During the run up to the City Council vote, the Coalition called on its allies to mobilize for the meeting and speak out to protect affordable housing. In response the City Council assigned more than 120 police officers to City Hall and attempted to pack the council chambers with their own supporters early in the morning. Shortly before the meeting began, the NOPD locked out Coalition members claiming the room had reached full capacity, even though it had not. This is the first majority white City Council in 30 years to exclude public housing residents and their allies. 

Locked out of their homes for more than two years, now locked out of the meeting where the Council was set to vote on demolishing these homes, anger and outrage boiled over for many residents and their allies. 

Outside the gated meeting—photo by Laura Ayers

Inside, council member Stacy Head, one of the most vocal proponents of demolition blew kisses and waved mockingly at the opposition. Coalition members described this as “insulting and outrageous behavior,” and “totally unprofessional.” Protesters were tackled, tazered, and dragged out of the room (some by the hair) for disrupting the meeting to demand that the public be let in. Outside the Coalition broke through the City Hall’s gates twice, each time being repelled by dozens of officers fanning pepper spray. Two women were tazered, one of them going into a brief seizure. Mounted police rode in as backup. The opposition was beaten back. The Council made their statements, had their vote, and patted themselves on the back. Mayor Nagin called it a brave decision. 

The urban fortunes of the post-Katrina cityscape are finally forming and accumulating in concrete terms. With the near complete demolition of public housing in New Orleans more than 5,000 families, all of them black, are set to be permanently displaced and dispossessed. Rather than seeing this as a crisis necessitating steps to make homecoming possible for everyone, New Orleans’s new white majority, its political elites, business leaders, and the real estate developers have defined this moment as a great opportunity, a dollar day to channel hundreds of millions of dollars to several real estate development projects in order to replace thousands of public housing apartments with hundreds of condos, luxury apartments, and houses. It’s something they’ve wanted to do for a long time. It’s something they knew was impossible before the storm.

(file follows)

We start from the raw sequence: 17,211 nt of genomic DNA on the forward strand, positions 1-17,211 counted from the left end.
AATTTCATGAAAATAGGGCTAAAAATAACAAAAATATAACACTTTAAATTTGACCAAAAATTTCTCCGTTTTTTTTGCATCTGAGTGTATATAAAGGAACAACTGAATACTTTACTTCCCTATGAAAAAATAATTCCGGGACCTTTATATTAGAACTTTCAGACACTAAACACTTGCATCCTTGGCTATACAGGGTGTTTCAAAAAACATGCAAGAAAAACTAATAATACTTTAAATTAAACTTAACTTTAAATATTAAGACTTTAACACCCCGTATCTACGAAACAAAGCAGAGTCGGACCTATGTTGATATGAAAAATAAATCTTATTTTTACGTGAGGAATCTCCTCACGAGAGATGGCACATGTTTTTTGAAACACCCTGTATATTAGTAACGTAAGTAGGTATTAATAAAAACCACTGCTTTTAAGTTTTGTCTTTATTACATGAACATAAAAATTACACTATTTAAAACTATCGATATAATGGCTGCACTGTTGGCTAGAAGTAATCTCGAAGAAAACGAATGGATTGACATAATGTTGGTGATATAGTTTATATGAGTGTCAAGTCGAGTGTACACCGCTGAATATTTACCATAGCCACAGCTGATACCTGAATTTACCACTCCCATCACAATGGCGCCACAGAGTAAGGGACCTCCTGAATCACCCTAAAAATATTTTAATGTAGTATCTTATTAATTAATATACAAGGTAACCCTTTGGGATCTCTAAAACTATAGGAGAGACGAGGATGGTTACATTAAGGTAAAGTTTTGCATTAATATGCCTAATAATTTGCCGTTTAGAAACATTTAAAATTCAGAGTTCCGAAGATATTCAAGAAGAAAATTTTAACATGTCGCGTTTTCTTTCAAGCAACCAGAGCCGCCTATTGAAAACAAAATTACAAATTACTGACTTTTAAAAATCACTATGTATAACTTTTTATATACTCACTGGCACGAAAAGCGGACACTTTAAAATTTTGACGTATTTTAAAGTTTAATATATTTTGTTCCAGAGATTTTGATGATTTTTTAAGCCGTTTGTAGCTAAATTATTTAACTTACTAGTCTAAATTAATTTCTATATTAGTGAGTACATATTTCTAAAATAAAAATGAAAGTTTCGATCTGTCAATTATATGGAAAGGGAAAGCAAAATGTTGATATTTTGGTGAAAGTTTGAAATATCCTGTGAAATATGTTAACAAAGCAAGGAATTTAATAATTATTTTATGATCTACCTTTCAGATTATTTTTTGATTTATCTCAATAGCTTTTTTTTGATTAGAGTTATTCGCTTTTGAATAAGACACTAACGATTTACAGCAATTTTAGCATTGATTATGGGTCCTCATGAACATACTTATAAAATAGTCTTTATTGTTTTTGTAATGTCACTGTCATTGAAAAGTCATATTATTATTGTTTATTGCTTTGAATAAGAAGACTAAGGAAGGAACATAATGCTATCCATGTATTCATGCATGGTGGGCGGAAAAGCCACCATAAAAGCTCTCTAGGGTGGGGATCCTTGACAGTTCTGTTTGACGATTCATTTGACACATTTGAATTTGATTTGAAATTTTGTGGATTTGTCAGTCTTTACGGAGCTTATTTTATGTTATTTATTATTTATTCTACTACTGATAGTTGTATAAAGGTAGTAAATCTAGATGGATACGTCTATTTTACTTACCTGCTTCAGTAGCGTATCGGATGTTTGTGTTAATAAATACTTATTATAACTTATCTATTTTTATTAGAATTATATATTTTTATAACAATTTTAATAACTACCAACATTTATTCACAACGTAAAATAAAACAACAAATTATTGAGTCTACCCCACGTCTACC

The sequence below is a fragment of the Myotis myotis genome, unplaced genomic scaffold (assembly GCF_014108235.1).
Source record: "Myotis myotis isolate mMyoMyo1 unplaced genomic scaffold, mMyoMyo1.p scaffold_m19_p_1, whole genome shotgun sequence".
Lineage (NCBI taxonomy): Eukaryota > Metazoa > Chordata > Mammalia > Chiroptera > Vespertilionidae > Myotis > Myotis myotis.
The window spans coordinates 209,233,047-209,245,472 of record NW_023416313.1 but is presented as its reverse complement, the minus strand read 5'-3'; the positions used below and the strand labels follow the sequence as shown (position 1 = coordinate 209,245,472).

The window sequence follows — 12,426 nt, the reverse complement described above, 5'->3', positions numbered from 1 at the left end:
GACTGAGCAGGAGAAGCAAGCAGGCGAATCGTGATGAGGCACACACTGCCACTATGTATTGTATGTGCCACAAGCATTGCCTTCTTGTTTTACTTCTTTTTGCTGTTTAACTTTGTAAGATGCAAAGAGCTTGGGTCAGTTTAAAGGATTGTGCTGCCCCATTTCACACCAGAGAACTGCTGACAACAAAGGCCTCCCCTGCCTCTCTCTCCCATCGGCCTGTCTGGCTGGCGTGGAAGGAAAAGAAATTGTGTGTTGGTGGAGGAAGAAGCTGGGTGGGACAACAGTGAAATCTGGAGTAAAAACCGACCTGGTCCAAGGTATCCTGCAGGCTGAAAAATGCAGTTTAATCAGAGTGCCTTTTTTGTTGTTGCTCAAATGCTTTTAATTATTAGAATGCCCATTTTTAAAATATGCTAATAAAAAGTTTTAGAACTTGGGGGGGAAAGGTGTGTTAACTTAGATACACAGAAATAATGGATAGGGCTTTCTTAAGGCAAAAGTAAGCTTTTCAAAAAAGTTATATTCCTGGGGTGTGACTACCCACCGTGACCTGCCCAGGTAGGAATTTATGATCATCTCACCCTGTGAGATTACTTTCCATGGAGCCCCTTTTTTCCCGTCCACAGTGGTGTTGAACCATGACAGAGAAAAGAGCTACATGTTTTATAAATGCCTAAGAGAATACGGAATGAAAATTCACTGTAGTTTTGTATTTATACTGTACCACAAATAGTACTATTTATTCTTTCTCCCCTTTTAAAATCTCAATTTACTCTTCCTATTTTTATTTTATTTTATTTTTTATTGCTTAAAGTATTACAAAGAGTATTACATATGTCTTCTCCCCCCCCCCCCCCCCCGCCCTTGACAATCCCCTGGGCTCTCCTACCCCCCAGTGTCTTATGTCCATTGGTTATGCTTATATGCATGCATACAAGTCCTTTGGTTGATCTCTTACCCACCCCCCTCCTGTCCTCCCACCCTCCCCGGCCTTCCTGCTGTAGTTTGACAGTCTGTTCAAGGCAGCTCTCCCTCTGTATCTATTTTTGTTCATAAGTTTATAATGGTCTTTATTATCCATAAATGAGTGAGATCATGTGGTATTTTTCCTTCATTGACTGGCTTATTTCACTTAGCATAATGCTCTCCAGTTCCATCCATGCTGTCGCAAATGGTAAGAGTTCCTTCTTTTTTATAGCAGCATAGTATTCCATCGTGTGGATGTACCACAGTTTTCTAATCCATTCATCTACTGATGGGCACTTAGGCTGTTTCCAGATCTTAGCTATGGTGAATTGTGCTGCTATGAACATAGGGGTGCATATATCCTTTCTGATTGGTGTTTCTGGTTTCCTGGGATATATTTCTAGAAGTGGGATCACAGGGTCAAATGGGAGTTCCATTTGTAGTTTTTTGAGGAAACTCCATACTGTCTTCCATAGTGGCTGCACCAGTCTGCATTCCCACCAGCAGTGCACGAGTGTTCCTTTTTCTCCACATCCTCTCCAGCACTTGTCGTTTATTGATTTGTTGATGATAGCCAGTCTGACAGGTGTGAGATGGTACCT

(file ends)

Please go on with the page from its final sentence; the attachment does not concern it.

Locals who support demolition claim that they want to improve the lives of the poor and provide better homes for working families. During the vote, council member Jackie Clarkson exclaimed, “We did not displace the poor and I plan to make sure we don’t.” However, among the homeless camped out across the city can be found many displaced public housing residents. Many more are living in far-flung cities such as San Antonio and Houston. Reg, an elderly veteran and former Lafitte resident now living under the Claiborne Avenue Bridge, explained what the Council’s vote means in reality. Since returning to New Orleans in December 2005 and discovering steel plates on every door and window of the Lafitte he has been without a home. Reg says, “The majority of my neighbors in Lafitte feel that it should not be torn down. They want to and need to come back.” 

Protests, resistance are ongoing—photo by Laura Ayers

This is the crux of the conflict between the Coalition to Stop Demolition and the city establishment. The right to self-determination for the communities in and around public housing has been blatantly ignored in favor of abstract theories of poverty and crime and the promise of lucrative real estate speculation. Reg says it all boils down to one thing: “They’re trying to get rid of us.” Putting his arm out and exposing his black skin to the sky, he says, “Us. You know what I’m talking about.” 

Z 


Darwin BondGraham is a sociologist working with the Right of Return Movement in New Orleans. His writings can be read at http://darwinbondgraham.blogspot.com/.